Spring Athletics Suspended, Returning Players Retain Eligibility in 2021

Ed Strong

SCC’s spring athletes will get a chance to replace their lost 2020 season.

The Northwest Athletic Conference (NWAC) has joined the other major U.S. collegiate athletic associations (most notably the NCAA) by not charging athletes a year of eligibility for the spring season of 2020, according to a press release. As long as they continue to be enrolled, students can be on the active roster for two seasons. 

Current sophomores – those who played their freshman season in spring 2019 – would normally be out of eligibility a couple of months from now, but instead will be allowed to play as sophomore in 2021, as long as they’re still enrolled in classes. Current freshmen will be eligible through 2022.

The NWAC suspended all sports on March 16 and will not resume for the rest of the school year. For a handful of winter athletes, this cut off the chance to win a championship, as both the men’s and women’s basketball tournaments were unable to finish the opening round before being cancelled, but at least their regular seasons happened normally.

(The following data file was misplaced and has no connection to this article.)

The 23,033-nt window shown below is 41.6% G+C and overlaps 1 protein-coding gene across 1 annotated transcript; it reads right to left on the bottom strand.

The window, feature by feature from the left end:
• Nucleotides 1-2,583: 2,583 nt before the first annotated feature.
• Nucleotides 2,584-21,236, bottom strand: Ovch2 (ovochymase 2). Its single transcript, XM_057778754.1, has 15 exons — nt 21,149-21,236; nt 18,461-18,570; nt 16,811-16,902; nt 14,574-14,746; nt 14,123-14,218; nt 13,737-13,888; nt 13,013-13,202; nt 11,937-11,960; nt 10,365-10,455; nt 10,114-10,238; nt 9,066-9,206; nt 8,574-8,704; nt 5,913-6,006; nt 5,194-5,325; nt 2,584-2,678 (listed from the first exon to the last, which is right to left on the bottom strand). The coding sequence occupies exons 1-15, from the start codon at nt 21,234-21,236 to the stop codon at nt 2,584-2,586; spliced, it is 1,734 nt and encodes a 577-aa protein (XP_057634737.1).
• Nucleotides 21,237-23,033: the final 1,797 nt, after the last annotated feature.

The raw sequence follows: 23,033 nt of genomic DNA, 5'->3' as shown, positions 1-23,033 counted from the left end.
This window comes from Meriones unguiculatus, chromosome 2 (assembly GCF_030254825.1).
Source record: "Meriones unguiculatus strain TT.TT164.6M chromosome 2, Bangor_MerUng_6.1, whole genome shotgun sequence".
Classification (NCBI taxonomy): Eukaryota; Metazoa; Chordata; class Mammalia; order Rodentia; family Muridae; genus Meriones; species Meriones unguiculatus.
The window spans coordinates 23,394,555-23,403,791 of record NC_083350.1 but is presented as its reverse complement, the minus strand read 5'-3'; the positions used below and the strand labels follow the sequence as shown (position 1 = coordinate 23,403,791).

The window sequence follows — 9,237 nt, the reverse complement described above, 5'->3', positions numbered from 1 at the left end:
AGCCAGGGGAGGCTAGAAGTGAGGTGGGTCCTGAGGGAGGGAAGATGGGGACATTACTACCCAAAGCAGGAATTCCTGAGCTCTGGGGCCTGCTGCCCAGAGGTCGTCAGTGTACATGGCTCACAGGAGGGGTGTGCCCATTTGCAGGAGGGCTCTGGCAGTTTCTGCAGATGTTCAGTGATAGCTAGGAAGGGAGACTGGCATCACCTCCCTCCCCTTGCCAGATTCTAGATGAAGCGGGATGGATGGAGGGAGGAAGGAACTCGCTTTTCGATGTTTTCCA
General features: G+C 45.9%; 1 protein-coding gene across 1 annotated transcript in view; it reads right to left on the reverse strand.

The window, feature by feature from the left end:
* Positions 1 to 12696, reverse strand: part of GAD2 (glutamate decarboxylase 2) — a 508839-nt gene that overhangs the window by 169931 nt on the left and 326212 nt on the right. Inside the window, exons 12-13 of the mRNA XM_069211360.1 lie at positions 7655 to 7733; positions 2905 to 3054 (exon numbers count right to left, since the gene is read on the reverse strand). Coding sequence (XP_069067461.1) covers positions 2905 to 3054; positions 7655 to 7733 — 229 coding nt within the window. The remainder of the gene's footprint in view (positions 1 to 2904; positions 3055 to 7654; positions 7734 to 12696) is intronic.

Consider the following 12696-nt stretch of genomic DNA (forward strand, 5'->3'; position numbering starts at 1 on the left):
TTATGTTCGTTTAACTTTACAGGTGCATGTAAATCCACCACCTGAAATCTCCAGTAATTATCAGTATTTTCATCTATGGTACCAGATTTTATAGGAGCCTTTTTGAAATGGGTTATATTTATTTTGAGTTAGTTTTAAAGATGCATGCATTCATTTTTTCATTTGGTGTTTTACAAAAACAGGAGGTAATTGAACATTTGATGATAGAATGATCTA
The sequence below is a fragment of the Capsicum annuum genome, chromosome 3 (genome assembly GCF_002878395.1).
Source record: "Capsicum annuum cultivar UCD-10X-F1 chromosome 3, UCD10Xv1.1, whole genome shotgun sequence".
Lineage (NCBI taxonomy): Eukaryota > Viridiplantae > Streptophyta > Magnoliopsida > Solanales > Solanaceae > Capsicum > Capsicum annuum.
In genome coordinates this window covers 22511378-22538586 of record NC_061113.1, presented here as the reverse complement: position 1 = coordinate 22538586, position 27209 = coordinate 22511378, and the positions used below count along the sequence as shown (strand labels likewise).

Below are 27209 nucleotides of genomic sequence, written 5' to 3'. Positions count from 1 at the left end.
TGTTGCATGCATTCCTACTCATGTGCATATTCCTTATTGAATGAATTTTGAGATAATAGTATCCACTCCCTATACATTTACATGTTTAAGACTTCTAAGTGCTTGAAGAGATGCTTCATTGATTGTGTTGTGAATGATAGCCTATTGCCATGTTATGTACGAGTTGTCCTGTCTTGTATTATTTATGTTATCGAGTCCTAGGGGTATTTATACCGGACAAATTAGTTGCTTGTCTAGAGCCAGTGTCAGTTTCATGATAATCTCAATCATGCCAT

SCC’s men’s basketball team was one of the few teams that even got to play a postseason game at all. They fell 86-82 to South Puget Sound early in the morning of March 12 before the whole tournament was cancelled a few hours later.

The basketball teams were lucky compared to those who play spring sports. SCC’s baseball and softball teams played just a handful of games before having their seasons end abruptly, with baseball finishing with a record of 6-4 and softball just 3-2. Other NWAC spring sports affected by the cancellations include track & field, tennis and golf, although SCC does not have a team in any of these sports.

Side Effects

Transfers

Although some players will surely use the opportunity to play another season at their current school, there’s a lot more things to think about than just from a purely competitive standpoint. Many of these student-athletes are likely to be graduating in June. Will players at two-year colleges who are graduating at the end of spring (or soon afterwards) seek to use their extra season of eligibility by transferring to a four-year school, where they can work toward a four-year degree?

Scholarships

Budgeting this whole plan is still an issue that needs ironing out. Even though the season is cancelled, SCC is still covering the athletic scholarships for their players as if the season were happening. Next year, the roster could be up to 50% larger than normal, if all sophomores choose to return and a new freshman class of a similar size joins the team.